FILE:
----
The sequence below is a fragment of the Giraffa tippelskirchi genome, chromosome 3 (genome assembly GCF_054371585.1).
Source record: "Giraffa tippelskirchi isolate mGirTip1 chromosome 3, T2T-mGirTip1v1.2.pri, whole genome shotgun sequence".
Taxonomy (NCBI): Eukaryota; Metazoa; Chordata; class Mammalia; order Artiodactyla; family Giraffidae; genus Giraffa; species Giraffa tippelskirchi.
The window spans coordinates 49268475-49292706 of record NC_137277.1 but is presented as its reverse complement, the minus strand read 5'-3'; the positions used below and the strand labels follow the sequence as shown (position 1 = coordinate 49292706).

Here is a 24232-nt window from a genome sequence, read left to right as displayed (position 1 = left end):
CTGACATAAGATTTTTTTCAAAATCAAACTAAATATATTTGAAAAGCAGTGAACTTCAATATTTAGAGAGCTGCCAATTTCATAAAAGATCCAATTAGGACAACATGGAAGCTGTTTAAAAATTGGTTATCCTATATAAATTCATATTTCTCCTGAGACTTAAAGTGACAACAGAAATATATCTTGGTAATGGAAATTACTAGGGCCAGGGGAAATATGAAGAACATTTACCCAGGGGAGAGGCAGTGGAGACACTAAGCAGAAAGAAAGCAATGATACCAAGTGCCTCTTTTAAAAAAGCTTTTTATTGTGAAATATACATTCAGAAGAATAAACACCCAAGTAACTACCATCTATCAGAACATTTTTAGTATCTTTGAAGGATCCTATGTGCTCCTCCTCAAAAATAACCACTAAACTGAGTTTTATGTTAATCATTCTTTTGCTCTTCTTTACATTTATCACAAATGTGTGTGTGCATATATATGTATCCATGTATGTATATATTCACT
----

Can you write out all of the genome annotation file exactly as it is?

The sequence below is a fragment of the Giraffa tippelskirchi genome, chromosome 3 (genome assembly GCF_054371585.1).
Source record: "Giraffa tippelskirchi isolate mGirTip1 chromosome 3, T2T-mGirTip1v1.2.pri, whole genome shotgun sequence".
Taxonomy (NCBI): Eukaryota; Metazoa; Chordata; class Mammalia; order Artiodactyla; family Giraffidae; genus Giraffa; species Giraffa tippelskirchi.
The window spans coordinates 49268475-49292706 of record NC_137277.1 but is presented as its reverse complement, the minus strand read 5'-3'; the positions used below and the strand labels follow the sequence as shown (position 1 = coordinate 49292706).

Here is a 24232-nt window from a genome sequence, read left to right as displayed (position 1 = left end):
CTGACATAAGATTTTTTTCAAAATCAAACTAAATATATTTGAAAAGCAGTGAACTTCAATATTTAGAGAGCTGCCAATTTCATAAAAGATCCAATTAGGACAACATGGAAGCTGTTTAAAAATTGGTTATCCTATATAAATTCATATTTCTCCTGAGACTTAAAGTGACAACAGAAATATATCTTGGTAATGGAAATTACTAGGGCCAGGGGAAATATGAAGAACATTTACCCAGGGGAGAGGCAGTGGAGACACTAAGCAGAAAGAAAGCAATGATACCAAGTGCCTCTTTTAAAAAAGCTTTTTATTGTGAAATATACATTCAGAAGAATAAACACCCAAGTAACTACCATCTATCAGAACATTTTTAGTATCTTTGAAGGATCCTATGTGCTCCTCCTCAAAAATAACCACTAAACTGAGTTTTATGTTAATCATTCTTTTGCTCTTCTTTACATTTATCACAAATGTGTGTGTGCATATATATGTATCCATGTATGTATATATTCACT